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Vulnerable e-Book Pricing Smashed by Amazon

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In a perfect example of what can happen when the price of a category of products is no longer protected by suppliers and resellers, e-book prices have been slashed in the US.

The Department of Justice announced on Wednesday that it would be suing the five major book publishers and Apple for the price-fixing of e-books. The DOJ almost immediately settled with three of those companies in an series of events that initially looked like a big win for consumers.

The repercussions of the break in price-fixing agreements could be more complicated, however. Amazon, retail giant and the world’s largest online bookstore is now in a true position of strength when it comes to e-books. After the DOJ announced its plan to file a lawsuit, Amazon almost immediately announced plans to reduce e-book prices. In some cases, major titles are set to drop from US$14.99 to US$9.99 or less.

Consumers will immediately see the benefit of the price reductions, but both publishers and booksellers say that this can only mean bad news further afield. In breaking the practice of price-fixing, they say, the effect of the anti-trust suit will be to exchange a perceived monopoly for a real one. Now Amazon will have complete control over the e-book trade.

Michael Norris, a book publishing Analyst with Simba Information said, “Amazon must be unbelievably happy today. Had they been puppeteering this whole play, it could not have worked out better for them.”

The US government alleged that book publishers HarperCollins, Hachette, Simon & Schuster, Penguin and Macmillan secretly colluded with Apple to develop a policy that would allow them to set their own retail prices, before attempting to hide these discussions.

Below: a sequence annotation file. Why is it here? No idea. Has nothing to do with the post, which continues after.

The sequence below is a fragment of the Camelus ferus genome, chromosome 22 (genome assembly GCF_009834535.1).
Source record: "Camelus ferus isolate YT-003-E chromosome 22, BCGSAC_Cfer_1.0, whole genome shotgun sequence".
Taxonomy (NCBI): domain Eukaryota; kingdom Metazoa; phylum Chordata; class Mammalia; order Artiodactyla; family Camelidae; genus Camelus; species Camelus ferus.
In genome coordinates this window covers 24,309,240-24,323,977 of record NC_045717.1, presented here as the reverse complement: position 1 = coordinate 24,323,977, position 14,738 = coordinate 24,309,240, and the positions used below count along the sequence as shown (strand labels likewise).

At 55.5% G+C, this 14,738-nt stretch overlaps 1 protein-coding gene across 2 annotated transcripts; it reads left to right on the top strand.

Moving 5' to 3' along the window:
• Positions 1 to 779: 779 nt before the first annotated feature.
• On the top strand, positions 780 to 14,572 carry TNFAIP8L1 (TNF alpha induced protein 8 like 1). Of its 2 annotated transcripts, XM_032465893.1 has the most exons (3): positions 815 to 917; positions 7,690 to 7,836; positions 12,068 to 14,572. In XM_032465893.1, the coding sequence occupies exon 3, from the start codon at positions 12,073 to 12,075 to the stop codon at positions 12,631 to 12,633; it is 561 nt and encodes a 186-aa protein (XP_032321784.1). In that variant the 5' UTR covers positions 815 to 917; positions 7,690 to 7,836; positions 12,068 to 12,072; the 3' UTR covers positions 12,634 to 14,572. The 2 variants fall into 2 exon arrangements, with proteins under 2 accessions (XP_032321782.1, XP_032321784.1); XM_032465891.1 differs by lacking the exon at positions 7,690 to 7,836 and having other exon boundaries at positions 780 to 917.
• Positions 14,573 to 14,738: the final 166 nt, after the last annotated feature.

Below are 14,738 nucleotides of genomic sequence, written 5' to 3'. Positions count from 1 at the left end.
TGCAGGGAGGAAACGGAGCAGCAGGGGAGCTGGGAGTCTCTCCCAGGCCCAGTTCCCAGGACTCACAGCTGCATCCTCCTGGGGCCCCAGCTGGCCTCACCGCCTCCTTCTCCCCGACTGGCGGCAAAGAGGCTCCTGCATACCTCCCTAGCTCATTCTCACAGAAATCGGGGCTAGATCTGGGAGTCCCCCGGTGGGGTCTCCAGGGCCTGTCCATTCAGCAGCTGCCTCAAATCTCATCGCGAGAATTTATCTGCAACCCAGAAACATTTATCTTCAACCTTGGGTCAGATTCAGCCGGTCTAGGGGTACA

HarperCollins, Hachette and Simon & Schuster were the first of the publishers to fold in out of court settlements on Wednesday. The break in ranks has only made it easier for Amazon to move ahead with plans to lower book prices in order to build upon its existing 60 percent hold on the e-book market. Amazon, it is speculated, will then begin to dictate its own terms to suppliers and consumers.

This is also an issue for bricks-and-mortar bookstores, which have already suffered catastrophic losses due to the online market add well as the e-book trade. If the price gap between hardcopy books and softcopy e-books continues to widen, what is left of their dwindling market share will most likely dry up completely.

“To stay healthy, this industry needs a lot of retailers that have a stake in the future of the product,” Norris said. “The bookstore up the street from my office is not trying to gain market share. They’re trying to make money by selling one book at a time to one person at a time.”

The example of e-books in the US is a perfect example of what the big brand Australian retailers fear will happen to many of their products if they are sold readily and cheaply online.

In order to avoid competition with international online retailers, many Australian retailers seem to have brokered similar deals with their suppliers and manufacturers as Apple did with those five publishers. Fashion, footwear and makeup are all categories that currently exhibit some level of protectionism to one degree or other. Now, these businesses may not be fixing the price of the product, but they are restricting where and how the product can be sold in order to achieve the same ends.

Many people are tempted to sympathise with the brands on this point – and fair enough, too. Australians don’t want an Amazon-style monopoly to occur for each category of product. However, the current system is far from being a free and open market either.

The moratorium that certain brands have placed on international shipping, and even on distributing through online channels at all, is putting a large amount of pressure on pureplay online retailers. The behaviour is anti-competitive and it prevents consumers from being able to accurate perceive the true dollar value of a product. But more importantly, this behaviour erodes the trust that consumers have in brands, placing them back in the stereotype of ‘big, evil corporation’, the likes of which dogged Nike for so long.

The good news is that the Australian Competition and Consumer Commission has announced that it plans to focus on fighting these practices this year, with a view to make life easier for the smaller, local online players. It has already taken aim at Flight Centre, with allegations that the online aeroplane ticketing agency was colluding with airlines to protect prices.

As a retailer, how do you feel about competition and what would you consider to be effective, legal alternatives to reducing competitive pressures?

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